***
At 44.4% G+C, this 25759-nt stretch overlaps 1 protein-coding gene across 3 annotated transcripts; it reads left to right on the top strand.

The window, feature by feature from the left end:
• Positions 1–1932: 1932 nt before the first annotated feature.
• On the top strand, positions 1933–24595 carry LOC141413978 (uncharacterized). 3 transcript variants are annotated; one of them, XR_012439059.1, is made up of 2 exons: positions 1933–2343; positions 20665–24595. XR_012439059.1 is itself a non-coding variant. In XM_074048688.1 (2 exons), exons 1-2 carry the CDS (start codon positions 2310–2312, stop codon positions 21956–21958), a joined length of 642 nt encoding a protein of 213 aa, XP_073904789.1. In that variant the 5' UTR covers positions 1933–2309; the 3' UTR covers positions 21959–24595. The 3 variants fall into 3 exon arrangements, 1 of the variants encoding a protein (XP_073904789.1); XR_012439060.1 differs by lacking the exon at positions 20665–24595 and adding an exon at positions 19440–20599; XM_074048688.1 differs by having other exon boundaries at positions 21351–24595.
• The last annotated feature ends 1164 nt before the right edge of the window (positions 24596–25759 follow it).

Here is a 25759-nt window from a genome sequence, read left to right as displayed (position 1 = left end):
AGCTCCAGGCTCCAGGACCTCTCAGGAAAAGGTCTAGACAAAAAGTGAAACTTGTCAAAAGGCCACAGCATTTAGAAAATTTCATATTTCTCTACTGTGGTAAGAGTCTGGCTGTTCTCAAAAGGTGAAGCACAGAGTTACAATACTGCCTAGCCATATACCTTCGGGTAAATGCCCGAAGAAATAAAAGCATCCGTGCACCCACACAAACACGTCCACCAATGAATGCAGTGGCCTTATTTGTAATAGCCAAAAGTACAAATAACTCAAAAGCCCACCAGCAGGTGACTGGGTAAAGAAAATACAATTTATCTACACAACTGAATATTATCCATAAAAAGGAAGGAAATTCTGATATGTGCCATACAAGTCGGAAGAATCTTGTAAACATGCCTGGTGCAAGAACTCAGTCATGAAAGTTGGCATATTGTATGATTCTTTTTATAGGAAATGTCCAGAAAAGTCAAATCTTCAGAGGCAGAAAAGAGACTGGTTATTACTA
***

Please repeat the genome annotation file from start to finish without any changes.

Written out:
At 44.4% G+C, this 25759-nt stretch overlaps 1 protein-coding gene across 3 annotated transcripts; it reads left to right on the top strand.

The window, feature by feature from the left end:
• Positions 1–1932: 1932 nt before the first annotated feature.
• On the top strand, positions 1933–24595 carry LOC141413978 (uncharacterized). 3 transcript variants are annotated; one of them, XR_012439059.1, is made up of 2 exons: positions 1933–2343; positions 20665–24595. XR_012439059.1 is itself a non-coding variant. In XM_074048688.1 (2 exons), exons 1-2 carry the CDS (start codon positions 2310–2312, stop codon positions 21956–21958), a joined length of 642 nt encoding a protein of 213 aa, XP_073904789.1. In that variant the 5' UTR covers positions 1933–2309; the 3' UTR covers positions 21959–24595. The 3 variants fall into 3 exon arrangements, 1 of the variants encoding a protein (XP_073904789.1); XR_012439060.1 differs by lacking the exon at positions 20665–24595 and adding an exon at positions 19440–20599; XM_074048688.1 differs by having other exon boundaries at positions 21351–24595.
• The last annotated feature ends 1164 nt before the right edge of the window (positions 24596–25759 follow it).

Here is a 25759-nt window from a genome sequence, read left to right as displayed (position 1 = left end):
AGCTCCAGGCTCCAGGACCTCTCAGGAAAAGGTCTAGACAAAAAGTGAAACTTGTCAAAAGGCCACAGCATTTAGAAAATTTCATATTTCTCTACTGTGGTAAGAGTCTGGCTGTTCTCAAAAGGTGAAGCACAGAGTTACAATACTGCCTAGCCATATACCTTCGGGTAAATGCCCGAAGAAATAAAAGCATCCGTGCACCCACACAAACACGTCCACCAATGAATGCAGTGGCCTTATTTGTAATAGCCAAAAGTACAAATAACTCAAAAGCCCACCAGCAGGTGACTGGGTAAAGAAAATACAATTTATCTACACAACTGAATATTATCCATAAAAAGGAAGGAAATTCTGATATGTGCCATACAAGTCGGAAGAATCTTGTAAACATGCCTGGTGCAAGAACTCAGTCATGAAAGTTGGCATATTGTATGATTCTTTTTATAGGAAATGTCCAGAAAAGTCAAATCTTCAGAGGCAGAAAAGAGACTGGTTATTACTA